Gardiner: Tories will go `down the pan' in election

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The Independent Online
The Conservatives are going "down the pan" at the next election, Sir George Gardiner, the party's latest backbench defector, said yesterday.

Already sacked as Conservative candidate for his Reigate constituency at the next election, Sir George announced on Saturday he was switching to the Referendum Party to become their first, and probably last, MP.

Sir George said yesterday: "I find it very hard to find a Conservative Member of Parliament that actually thinks we are going to win the next election. I mean John Major might, but he's about the only one.

"Tory seats are going to go down the pan with an almighty flush when the election comes. And the writing was on the wall, wasn't it, at the Wirral? The Tory backbenchers are by no means illiterate."

As for the views of his former Conservative colleagues, Sir George told BBC television's On The Record: "All I can say is that my phone has certainly been buzzing this morning with calls from my colleagues, MPs, saying, `Well done, George, the best of luck' ... five or six, something like that."

Sir George said he had been "driven out" of the Tory party by Mr Major's fence-sitting on the issue of the European single currency.

His language was more graphic in a Sunday newspaper article, in which he said: "John Major just will not listen. Instead the cheeks of his bottom hold the top of the fence tightly in their grip."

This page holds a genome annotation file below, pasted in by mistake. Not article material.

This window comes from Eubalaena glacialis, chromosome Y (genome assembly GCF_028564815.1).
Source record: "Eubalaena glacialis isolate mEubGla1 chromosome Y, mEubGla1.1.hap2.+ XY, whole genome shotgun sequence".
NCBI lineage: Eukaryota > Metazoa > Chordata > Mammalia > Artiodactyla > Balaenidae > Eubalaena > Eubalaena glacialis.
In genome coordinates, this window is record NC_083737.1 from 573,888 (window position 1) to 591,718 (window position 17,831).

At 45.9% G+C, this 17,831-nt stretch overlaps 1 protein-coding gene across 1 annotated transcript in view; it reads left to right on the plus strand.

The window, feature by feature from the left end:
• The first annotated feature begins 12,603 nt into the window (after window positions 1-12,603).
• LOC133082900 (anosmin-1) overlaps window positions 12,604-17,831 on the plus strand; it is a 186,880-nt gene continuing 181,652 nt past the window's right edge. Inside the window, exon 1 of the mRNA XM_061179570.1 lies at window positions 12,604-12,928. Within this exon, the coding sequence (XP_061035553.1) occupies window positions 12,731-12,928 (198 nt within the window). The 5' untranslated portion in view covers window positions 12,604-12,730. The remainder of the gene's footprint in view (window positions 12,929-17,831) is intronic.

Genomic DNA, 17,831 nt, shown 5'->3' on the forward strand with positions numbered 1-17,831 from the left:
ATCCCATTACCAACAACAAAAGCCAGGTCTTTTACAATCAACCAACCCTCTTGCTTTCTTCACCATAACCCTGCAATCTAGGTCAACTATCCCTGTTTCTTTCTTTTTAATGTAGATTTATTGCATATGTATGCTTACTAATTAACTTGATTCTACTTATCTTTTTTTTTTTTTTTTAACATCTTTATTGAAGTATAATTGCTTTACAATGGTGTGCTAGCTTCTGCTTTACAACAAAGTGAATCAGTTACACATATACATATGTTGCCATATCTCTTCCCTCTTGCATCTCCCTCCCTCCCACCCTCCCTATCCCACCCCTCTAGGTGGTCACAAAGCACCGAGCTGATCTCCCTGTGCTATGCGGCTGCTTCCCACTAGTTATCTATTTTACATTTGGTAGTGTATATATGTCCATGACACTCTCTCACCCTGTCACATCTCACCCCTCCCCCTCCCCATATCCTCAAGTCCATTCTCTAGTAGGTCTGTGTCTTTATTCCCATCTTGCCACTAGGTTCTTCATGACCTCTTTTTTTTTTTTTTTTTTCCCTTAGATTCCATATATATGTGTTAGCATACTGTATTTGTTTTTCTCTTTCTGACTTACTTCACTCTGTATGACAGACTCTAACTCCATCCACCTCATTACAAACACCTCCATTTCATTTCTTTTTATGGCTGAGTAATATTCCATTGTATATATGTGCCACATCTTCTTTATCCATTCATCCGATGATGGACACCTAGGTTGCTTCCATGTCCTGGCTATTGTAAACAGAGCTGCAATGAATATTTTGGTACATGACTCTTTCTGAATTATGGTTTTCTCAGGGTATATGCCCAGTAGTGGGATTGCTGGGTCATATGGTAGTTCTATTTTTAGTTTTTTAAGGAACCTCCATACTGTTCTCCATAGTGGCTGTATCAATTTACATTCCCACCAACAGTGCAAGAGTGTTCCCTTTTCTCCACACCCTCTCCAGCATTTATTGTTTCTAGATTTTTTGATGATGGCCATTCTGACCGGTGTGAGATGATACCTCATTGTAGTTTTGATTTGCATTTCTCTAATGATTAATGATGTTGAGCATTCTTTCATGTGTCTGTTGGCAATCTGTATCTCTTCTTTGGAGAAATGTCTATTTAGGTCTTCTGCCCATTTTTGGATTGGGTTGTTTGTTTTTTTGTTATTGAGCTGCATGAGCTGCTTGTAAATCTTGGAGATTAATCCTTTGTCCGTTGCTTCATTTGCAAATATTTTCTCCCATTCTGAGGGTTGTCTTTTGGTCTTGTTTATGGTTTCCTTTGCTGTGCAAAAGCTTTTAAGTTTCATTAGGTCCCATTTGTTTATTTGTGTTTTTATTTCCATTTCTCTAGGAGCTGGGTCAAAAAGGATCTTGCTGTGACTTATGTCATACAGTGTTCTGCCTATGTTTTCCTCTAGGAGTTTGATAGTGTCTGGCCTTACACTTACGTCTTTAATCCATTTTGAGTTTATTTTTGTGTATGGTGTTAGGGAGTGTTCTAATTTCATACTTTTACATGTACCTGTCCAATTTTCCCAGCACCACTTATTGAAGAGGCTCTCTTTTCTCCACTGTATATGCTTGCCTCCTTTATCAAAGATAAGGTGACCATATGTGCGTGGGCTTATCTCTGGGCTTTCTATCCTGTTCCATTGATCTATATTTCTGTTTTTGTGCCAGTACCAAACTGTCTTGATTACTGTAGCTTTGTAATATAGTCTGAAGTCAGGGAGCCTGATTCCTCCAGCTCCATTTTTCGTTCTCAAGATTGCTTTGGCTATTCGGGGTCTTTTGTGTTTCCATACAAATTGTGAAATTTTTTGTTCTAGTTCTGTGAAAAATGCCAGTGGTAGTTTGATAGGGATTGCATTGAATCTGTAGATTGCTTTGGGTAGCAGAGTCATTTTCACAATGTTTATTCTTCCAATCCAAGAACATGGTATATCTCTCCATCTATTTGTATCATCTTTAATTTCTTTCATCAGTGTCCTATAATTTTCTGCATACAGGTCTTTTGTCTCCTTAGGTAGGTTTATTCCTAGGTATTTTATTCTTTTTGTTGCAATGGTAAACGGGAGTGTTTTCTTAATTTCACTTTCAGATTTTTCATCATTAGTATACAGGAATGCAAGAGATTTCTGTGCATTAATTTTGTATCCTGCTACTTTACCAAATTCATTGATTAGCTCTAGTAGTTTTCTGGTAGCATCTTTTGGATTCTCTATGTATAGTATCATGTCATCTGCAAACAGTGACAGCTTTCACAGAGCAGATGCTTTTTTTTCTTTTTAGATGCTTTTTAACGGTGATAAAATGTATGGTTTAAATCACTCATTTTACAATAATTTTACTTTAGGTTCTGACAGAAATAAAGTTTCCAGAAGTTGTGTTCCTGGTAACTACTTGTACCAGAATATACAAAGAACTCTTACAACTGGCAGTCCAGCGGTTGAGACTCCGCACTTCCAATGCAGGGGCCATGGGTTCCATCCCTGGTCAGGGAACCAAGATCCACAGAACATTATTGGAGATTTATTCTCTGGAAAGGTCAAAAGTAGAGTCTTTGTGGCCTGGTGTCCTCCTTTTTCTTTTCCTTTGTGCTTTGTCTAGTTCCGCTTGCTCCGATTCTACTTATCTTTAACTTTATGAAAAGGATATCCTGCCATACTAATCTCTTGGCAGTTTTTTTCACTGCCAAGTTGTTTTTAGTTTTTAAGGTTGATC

The latest defection puts the Conservatives into a minority of three votes in the Commons.

However, with an election due to be held on 1 May at the latest, there is no chance of Mr Major being forced into a precipitate request for a dissolution, as neither Sir George nor the Ulster Unionists plan to bring the Prime Minister down.

Michael Heseltine, the Deputy Prime Minister, said yesterday that there were "very, very, very few people" who backed the Referendum Party's demand for a vote on the future of the United Kingdom in the European Union.

But he warned that the Referendum Party posed a very real threat. Mr Heseltine told BBC radio's The World This Weekend that " the danger [is] that if you vote for a Referendum candidate, you're more likely to get a socialist government doing exactly the opposite to what you want."

That warning was underlined by John Redwood, who told Sky television's Sunday programme that while there was no question of the Referendum Party winning seats, with only 2 per cent support in the polls, there could be a risk of a split Tory vote.